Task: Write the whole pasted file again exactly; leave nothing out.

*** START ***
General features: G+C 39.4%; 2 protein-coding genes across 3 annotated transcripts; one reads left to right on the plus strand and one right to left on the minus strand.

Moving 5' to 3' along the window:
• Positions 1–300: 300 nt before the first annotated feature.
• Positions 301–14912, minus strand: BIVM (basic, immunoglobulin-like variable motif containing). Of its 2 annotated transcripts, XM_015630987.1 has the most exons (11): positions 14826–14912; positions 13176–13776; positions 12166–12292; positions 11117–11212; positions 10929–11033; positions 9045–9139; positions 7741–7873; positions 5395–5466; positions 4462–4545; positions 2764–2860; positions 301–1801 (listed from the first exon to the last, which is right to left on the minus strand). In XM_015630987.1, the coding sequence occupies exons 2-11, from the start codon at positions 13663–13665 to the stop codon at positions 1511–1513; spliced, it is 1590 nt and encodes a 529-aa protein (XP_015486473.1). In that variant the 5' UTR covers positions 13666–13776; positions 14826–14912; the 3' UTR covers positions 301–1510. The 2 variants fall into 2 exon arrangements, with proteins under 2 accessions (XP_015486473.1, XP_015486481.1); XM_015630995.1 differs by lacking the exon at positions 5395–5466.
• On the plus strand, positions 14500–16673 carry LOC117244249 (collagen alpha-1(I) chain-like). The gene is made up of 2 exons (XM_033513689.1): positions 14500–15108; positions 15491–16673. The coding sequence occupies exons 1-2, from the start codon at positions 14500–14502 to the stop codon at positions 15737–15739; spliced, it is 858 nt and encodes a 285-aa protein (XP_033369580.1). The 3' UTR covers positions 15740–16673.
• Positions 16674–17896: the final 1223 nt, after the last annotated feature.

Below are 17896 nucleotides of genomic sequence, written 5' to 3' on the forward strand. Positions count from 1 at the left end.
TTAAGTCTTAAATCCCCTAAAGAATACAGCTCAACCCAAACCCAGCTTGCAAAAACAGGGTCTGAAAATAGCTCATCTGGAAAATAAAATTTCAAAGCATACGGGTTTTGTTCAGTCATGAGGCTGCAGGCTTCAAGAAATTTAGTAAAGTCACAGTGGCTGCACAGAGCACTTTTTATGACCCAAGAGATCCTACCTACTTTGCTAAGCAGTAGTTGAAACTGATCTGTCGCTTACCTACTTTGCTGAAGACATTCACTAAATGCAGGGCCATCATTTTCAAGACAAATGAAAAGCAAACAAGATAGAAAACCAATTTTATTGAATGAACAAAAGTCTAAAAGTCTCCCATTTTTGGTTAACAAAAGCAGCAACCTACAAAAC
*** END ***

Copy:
General features: G+C 39.4%; 2 protein-coding genes across 3 annotated transcripts; one reads left to right on the plus strand and one right to left on the minus strand.

Moving 5' to 3' along the window:
• Positions 1–300: 300 nt before the first annotated feature.
• Positions 301–14912, minus strand: BIVM (basic, immunoglobulin-like variable motif containing). Of its 2 annotated transcripts, XM_015630987.1 has the most exons (11): positions 14826–14912; positions 13176–13776; positions 12166–12292; positions 11117–11212; positions 10929–11033; positions 9045–9139; positions 7741–7873; positions 5395–5466; positions 4462–4545; positions 2764–2860; positions 301–1801 (listed from the first exon to the last, which is right to left on the minus strand). In XM_015630987.1, the coding sequence occupies exons 2-11, from the start codon at positions 13663–13665 to the stop codon at positions 1511–1513; spliced, it is 1590 nt and encodes a 529-aa protein (XP_015486473.1). In that variant the 5' UTR covers positions 13666–13776; positions 14826–14912; the 3' UTR covers positions 301–1510. The 2 variants fall into 2 exon arrangements, with proteins under 2 accessions (XP_015486473.1, XP_015486481.1); XM_015630995.1 differs by lacking the exon at positions 5395–5466.
• On the plus strand, positions 14500–16673 carry LOC117244249 (collagen alpha-1(I) chain-like). The gene is made up of 2 exons (XM_033513689.1): positions 14500–15108; positions 15491–16673. The coding sequence occupies exons 1-2, from the start codon at positions 14500–14502 to the stop codon at positions 15737–15739; spliced, it is 858 nt and encodes a 285-aa protein (XP_033369580.1). The 3' UTR covers positions 15740–16673.
• Positions 16674–17896: the final 1223 nt, after the last annotated feature.

Below are 17896 nucleotides of genomic sequence, written 5' to 3' on the forward strand. Positions count from 1 at the left end.
TTAAGTCTTAAATCCCCTAAAGAATACAGCTCAACCCAAACCCAGCTTGCAAAAACAGGGTCTGAAAATAGCTCATCTGGAAAATAAAATTTCAAAGCATACGGGTTTTGTTCAGTCATGAGGCTGCAGGCTTCAAGAAATTTAGTAAAGTCACAGTGGCTGCACAGAGCACTTTTTATGACCCAAGAGATCCTACCTACTTTGCTAAGCAGTAGTTGAAACTGATCTGTCGCTTACCTACTTTGCTGAAGACATTCACTAAATGCAGGGCCATCATTTTCAAGACAAATGAAAAGCAAACAAGATAGAAAACCAATTTTATTGAATGAACAAAAGTCTAAAAGTCTCCCATTTTTGGTTAACAAAAGCAGCAACCTACAAAAC